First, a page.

However, if you look at the graph above, you’ll notice that at 512KB-sized writes and above, write speeds are again faster than read speeds. I think that is where the 840 EVO starts to compress the blocks before writing them, which gives the appearance that writes are faster than reads. On the read operation, the block must be decompressed into its original form and then delivered to the application (in this case, the disk testing application). Above that size, there are occasional sizes where reading tests faster than writing, but on the whole writing appears faster. At least, the drive is very fast at compressing the block and storing it (with potentially some involvement from the cache). The shape of the test output is a bell curve. I think that is because that at the 2MB or 4MB block size, the advantage of compressing the data is maxed out. (Perhaps the buffer to the compression algorithm is 2MB or 4MB. Any blocks bigger than that take two or more compression cycles.)

You may have noticed the checkbox Force Write Access. If that is checked, ATTO Disk Benchmark bypasses the write cache. The same test above with Force Write Access checked is:

ATTO Disk Benchmark for 840 EVO without write caching

As you can see, with the write cache bypassed, reads generally are faster than writes (although not by a lot and not always). The SDD is still able to compress the data before writing it, but the effect of bypassing the cache is that both reads and writes are slower than when it is enabled. (I am not sure how ATTO Disk Benchmark bypasses the cache, but the results support that it does have the expected effect.)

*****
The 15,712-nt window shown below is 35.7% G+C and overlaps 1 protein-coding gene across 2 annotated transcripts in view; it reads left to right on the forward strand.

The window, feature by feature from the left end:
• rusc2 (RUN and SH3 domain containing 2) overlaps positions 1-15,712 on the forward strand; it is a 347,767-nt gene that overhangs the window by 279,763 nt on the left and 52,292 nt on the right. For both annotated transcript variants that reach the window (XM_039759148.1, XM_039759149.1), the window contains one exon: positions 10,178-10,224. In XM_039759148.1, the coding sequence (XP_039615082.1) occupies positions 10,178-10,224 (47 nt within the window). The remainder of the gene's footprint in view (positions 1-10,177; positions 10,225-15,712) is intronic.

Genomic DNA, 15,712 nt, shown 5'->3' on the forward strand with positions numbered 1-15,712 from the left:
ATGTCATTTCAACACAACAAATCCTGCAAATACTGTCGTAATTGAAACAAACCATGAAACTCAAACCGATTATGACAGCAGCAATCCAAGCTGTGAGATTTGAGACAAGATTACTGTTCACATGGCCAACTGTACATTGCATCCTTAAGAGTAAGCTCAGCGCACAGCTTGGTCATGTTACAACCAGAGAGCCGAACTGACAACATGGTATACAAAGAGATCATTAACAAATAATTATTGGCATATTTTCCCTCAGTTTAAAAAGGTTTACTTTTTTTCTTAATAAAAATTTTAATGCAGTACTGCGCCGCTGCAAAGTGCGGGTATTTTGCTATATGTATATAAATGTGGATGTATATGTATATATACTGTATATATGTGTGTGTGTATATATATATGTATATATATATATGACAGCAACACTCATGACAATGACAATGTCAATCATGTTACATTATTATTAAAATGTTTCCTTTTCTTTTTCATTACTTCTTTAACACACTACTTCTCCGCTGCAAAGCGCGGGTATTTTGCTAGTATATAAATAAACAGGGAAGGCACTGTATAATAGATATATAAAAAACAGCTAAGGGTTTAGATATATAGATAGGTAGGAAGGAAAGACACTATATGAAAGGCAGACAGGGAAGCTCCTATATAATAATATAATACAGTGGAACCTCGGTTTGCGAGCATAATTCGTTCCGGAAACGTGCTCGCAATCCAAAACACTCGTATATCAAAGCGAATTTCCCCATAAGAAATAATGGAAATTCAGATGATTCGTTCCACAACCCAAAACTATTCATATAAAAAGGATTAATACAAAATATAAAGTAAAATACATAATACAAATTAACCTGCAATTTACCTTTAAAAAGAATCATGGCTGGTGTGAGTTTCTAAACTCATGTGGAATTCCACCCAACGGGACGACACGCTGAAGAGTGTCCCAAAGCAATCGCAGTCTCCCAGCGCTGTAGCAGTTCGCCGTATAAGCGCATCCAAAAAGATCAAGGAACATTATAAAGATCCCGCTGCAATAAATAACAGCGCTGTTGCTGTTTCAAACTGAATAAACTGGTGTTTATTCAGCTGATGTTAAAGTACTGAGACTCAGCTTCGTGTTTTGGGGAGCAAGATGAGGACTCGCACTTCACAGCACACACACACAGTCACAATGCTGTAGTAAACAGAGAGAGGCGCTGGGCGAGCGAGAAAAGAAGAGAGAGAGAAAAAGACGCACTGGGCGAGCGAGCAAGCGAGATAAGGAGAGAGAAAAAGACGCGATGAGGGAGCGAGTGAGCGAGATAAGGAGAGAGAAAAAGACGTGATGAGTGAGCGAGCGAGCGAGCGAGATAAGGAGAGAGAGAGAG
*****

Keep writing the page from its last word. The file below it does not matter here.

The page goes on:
Using ATTO Disk Benchmark on an HDD (without Force Write Access set), I get the following:

ATTO Disk Benchmark for Western Digital Caviar Black 1 Terabyte with write caching

The hard drive above is a Western Digital Caviar Black 1TB drive. HDDs like this one don’t compress the data before writing. Notice that once we pass block sizes above 4KB, not only are reads faster than writes, there is never a time when writes beat reads. There is no reason HDDs couldn’t compress blocks, but they have many more write cycles before they wear out (relative to SDDs) and they are cheap to manufacture (as-is) so the impetus is not there. It may be that there is little cost benefit in going back and modifying the well-established HDD controller technology. Also notice, that unlike SDDs which tend to have a bell-shaped performance curve, HDDs tend to plateau at some point and stay there.

And just for completeness, the HDD test with Force Write Access set:

ATTO Disk Benchmark for Western Digital Caviar Black 1 Terabyte without write caching

The above shows that for the ATTO Disk Benchmark application at least, bypassing (or enabling) the write cache doesn’t have the same level of effect that it has on SDDs. For small block sizes, the effect is noticeable, but at larger sizes, there is often little difference. I surmise that a good portion of the blocks written out during everyday use are smaller than 4K, so write caches help.